The Scale of Performance: Investigating a Range of Landscape Projects and Benefits
By John Whalen, MLA Candidate, and Jinki Kim, Ph.D., Assistant Professor, Department of Landscape Architecture, University of Illinois at Urbana-Champaign
Participating in this summer’s Case Study Investigation (CSI) program has been an exciting opportunity to learn more about landscape performance by developing and applying various methodologies to analyze the performance of our sites. Our team is working at three locations that vary substantially in size and project type, thus creating very interesting and distinct research questions regarding social, environmental and economic benefits.
Hitchcock Design Group’s Boneyard Creek Restoration: Scott Park and the Second Street Detention Basin
Located in Champaign, Illinois, the Boneyard Creek is an important waterway running through a densely populated residential area and near major commercial arterials. The Second Street Detention Basin was designed as part of a larger revitalization plan to solve frequent flooding problems and create open space along the creek edge that would form attractive green areas for residents and support local business. Recognizing the project’s potential to act as an engine for economic development, our research team looked at recent development and redevelopment in the immediate neighborhood. Identifying key players, including the City of Champaign and local real estate and apartment firms, was key in measuring the anticipated growth of the area.
de la fleur’s One Drop at a Time
A private residence with rain gardens, bioswales, rain barrels, a green roof, and lots of prairie grasses, all in the middle of a traditional suburban neighborhood, is sure to raise a few eyebrows. But the residents of One Drop at a Time are proud of their home, which effectively utilizes green infrastructure to capture rainwater and treat stormwater runoff before it enters the municipal sewer system. What do the neighbors think? For this site surrounded by very traditional yards, the educational benefits were a compelling performance aspect to assess. Our research team developed a survey to inquire about local attitudes regarding the aesthetics of the property, knowledge of its functionality, and whether living near such a project has inspired any changes in nearby yard maintenance.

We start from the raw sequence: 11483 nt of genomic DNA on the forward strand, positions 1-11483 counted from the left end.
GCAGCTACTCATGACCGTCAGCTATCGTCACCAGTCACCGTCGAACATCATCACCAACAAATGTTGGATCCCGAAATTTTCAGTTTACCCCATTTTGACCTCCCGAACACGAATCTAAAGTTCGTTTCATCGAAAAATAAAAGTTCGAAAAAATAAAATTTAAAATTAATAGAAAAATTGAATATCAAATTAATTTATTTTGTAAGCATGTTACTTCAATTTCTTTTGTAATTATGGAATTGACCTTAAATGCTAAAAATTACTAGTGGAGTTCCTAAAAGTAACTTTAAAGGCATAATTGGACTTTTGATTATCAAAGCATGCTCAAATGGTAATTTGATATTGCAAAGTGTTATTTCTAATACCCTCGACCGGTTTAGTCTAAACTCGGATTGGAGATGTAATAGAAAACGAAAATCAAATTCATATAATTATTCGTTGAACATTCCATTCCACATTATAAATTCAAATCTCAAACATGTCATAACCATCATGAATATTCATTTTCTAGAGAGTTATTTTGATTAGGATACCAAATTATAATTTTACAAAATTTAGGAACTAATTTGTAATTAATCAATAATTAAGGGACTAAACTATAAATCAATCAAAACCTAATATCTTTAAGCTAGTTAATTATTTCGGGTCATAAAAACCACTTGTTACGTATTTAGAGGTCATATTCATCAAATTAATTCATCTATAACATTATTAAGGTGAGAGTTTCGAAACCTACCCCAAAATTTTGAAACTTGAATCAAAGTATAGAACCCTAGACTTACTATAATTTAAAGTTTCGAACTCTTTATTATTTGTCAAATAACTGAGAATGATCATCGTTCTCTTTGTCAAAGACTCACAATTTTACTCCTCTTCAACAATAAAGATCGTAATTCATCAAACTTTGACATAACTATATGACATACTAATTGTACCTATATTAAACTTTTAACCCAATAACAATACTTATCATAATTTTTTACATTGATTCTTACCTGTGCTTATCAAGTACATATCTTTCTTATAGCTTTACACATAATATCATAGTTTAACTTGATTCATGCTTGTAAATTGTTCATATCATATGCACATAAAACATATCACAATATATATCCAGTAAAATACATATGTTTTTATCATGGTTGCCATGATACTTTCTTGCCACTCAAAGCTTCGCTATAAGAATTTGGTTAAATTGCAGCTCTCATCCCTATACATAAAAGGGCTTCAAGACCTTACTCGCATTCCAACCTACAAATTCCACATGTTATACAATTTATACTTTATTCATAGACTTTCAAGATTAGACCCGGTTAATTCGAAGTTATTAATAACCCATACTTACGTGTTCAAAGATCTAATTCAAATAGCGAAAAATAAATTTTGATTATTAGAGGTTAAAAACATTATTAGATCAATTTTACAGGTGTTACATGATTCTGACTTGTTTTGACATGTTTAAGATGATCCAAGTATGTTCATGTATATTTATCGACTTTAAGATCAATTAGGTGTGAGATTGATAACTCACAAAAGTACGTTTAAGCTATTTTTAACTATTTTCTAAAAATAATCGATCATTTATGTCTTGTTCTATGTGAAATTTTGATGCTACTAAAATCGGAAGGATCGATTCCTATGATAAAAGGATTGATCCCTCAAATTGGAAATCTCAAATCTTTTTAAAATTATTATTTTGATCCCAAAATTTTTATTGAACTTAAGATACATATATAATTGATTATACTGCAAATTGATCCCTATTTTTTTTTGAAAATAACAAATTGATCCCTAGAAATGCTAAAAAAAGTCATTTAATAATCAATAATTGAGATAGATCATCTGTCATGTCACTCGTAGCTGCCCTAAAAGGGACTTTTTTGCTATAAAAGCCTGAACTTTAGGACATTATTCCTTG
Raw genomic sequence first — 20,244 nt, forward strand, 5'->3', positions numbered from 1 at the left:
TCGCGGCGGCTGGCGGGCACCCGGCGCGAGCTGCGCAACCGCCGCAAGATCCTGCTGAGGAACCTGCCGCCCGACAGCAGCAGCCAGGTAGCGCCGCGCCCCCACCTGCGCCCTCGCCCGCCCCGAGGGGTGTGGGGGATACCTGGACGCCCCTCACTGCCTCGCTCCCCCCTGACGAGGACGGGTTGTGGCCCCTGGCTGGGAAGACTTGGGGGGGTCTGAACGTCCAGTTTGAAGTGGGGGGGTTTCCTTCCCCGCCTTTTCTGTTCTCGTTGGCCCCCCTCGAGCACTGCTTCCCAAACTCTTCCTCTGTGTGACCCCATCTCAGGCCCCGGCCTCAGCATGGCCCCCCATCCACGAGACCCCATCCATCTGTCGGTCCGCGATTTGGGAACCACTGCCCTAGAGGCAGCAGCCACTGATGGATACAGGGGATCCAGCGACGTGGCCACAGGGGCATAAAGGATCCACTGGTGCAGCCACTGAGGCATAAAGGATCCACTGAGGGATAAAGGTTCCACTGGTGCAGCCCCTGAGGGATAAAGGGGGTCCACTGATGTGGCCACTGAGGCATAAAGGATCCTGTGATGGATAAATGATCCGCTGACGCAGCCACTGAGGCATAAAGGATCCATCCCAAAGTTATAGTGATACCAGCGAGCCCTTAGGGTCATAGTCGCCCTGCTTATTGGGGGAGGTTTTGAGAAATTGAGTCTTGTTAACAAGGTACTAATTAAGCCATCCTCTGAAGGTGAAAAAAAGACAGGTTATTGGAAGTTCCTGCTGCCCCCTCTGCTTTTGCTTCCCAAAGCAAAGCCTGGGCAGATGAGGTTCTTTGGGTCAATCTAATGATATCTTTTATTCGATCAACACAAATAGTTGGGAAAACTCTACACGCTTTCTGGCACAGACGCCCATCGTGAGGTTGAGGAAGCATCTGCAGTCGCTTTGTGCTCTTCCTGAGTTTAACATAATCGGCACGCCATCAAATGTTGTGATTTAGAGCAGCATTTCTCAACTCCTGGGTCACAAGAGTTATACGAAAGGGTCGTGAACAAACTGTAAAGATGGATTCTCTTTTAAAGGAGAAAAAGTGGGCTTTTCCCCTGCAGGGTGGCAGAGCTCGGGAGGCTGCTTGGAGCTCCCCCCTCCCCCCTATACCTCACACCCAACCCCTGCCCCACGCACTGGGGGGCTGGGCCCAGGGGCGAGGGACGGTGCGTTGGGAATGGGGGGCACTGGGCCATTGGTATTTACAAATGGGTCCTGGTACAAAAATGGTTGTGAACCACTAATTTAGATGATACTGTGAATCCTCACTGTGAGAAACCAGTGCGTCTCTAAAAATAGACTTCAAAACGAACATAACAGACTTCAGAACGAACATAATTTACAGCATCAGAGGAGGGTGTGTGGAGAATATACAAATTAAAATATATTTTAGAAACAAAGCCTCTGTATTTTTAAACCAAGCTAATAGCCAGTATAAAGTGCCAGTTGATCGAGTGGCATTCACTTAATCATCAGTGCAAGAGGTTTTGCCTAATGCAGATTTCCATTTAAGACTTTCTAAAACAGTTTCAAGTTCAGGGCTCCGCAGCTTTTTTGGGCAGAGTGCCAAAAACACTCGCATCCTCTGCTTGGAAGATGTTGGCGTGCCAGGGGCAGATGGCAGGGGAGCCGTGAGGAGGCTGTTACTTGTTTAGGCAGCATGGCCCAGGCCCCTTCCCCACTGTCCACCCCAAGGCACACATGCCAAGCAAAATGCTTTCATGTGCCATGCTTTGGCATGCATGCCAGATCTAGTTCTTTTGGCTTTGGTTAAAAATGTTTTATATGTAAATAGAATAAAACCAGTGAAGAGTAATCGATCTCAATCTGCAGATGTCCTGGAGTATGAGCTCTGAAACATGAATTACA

Living Habitats’ Chicago Botanic Garden Lake Shoreline Enhancement Projects
The largest of the three projects in terms of sheer physical size is set on a series of islands within the Chicago Botanic Garden’s 60 acres of lakes. Utilizing innovative bioengineering techniques, three-quarters of the shorelines have been reconstructed and restored as native habitats that aim to fight erosion, remediate water, and provide habitat for local wildlife. The new shorelines appear radically different than the previous turf shorelines that were eroding into the lakes. Because of this drastic change in physical appearance, our research team pursued the opportunity to measure the educational benefits of the new design. We developed a survey to measure garden visitors’ preferences related to the aesthetics of the new and old shorelines. The survey also asks visitors to rate the ecological function of each shoreline style to determine if the project is changing attitudes and knowledge about sustainable and native plantings.
Overall, working on these three very different project sites has been a special and very educational opportunity for our team. In particular, the collaboration between our educational institution and the field professionals who are designing and implementing these fascinating projects has been a wonderful experience and has provided encouraging insight into the world of landscape performance.
Research Fellow Jinki Kim and student Research Assistant John Whalen are participating in LAF’s 2013 Case Study Investigation (CSI) program and working with the designers and clients to document the performance of three distinct landscape projects in Illinois.